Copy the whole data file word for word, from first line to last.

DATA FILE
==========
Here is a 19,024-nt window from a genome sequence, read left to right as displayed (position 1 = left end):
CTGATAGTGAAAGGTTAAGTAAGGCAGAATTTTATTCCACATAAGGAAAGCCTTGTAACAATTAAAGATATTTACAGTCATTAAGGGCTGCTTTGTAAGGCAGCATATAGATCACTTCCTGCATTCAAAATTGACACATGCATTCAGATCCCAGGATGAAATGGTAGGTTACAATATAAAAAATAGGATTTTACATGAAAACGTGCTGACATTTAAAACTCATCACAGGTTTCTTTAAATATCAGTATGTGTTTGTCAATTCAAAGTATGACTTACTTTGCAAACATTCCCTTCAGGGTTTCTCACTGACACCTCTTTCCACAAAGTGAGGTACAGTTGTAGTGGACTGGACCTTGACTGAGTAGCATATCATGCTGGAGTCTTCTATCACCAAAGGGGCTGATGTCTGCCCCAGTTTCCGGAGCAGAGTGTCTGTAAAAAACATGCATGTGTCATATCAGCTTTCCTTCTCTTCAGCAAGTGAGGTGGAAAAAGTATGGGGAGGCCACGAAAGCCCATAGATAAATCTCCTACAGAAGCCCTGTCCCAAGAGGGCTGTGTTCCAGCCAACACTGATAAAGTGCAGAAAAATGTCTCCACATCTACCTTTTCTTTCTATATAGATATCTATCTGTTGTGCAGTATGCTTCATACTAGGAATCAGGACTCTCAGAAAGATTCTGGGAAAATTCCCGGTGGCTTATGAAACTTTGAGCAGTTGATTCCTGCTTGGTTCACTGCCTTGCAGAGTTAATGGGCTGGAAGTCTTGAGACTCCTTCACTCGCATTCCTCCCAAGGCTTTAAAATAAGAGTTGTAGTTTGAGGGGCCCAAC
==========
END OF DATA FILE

Here is a 19,024-nt window from a genome sequence, read left to right as displayed (position 1 = left end):
CTGATAGTGAAAGGTTAAGTAAGGCAGAATTTTATTCCACATAAGGAAAGCCTTGTAACAATTAAAGATATTTACAGTCATTAAGGGCTGCTTTGTAAGGCAGCATATAGATCACTTCCTGCATTCAAAATTGACACATGCATTCAGATCCCAGGATGAAATGGTAGGTTACAATATAAAAAATAGGATTTTACATGAAAACGTGCTGACATTTAAAACTCATCACAGGTTTCTTTAAATATCAGTATGTGTTTGTCAATTCAAAGTATGACTTACTTTGCAAACATTCCCTTCAGGGTTTCTCACTGACACCTCTTTCCACAAAGTGAGGTACAGTTGTAGTGGACTGGACCTTGACTGAGTAGCATATCATGCTGGAGTCTTCTATCACCAAAGGGGCTGATGTCTGCCCCAGTTTCCGGAGCAGAGTGTCTGTAAAAAACATGCATGTGTCATATCAGCTTTCCTTCTCTTCAGCAAGTGAGGTGGAAAAAGTATGGGGAGGCCACGAAAGCCCATAGATAAATCTCCTACAGAAGCCCTGTCCCAAGAGGGCTGTGTTCCAGCCAACACTGATAAAGTGCAGAAAAATGTCTCCACATCTACCTTTTCTTTCTATATAGATATCTATCTGTTGTGCAGTATGCTTCATACTAGGAATCAGGACTCTCAGAAAGATTCTGGGAAAATTCCCGGTGGCTTATGAAACTTTGAGCAGTTGATTCCTGCTTGGTTCACTGCCTTGCAGAGTTAATGGGCTGGAAGTCTTGAGACTCCTTCACTCGCATTCCTCCCAAGGCTTTAAAATAAGAGTTGTAGTTTGAGGGGCCCAAC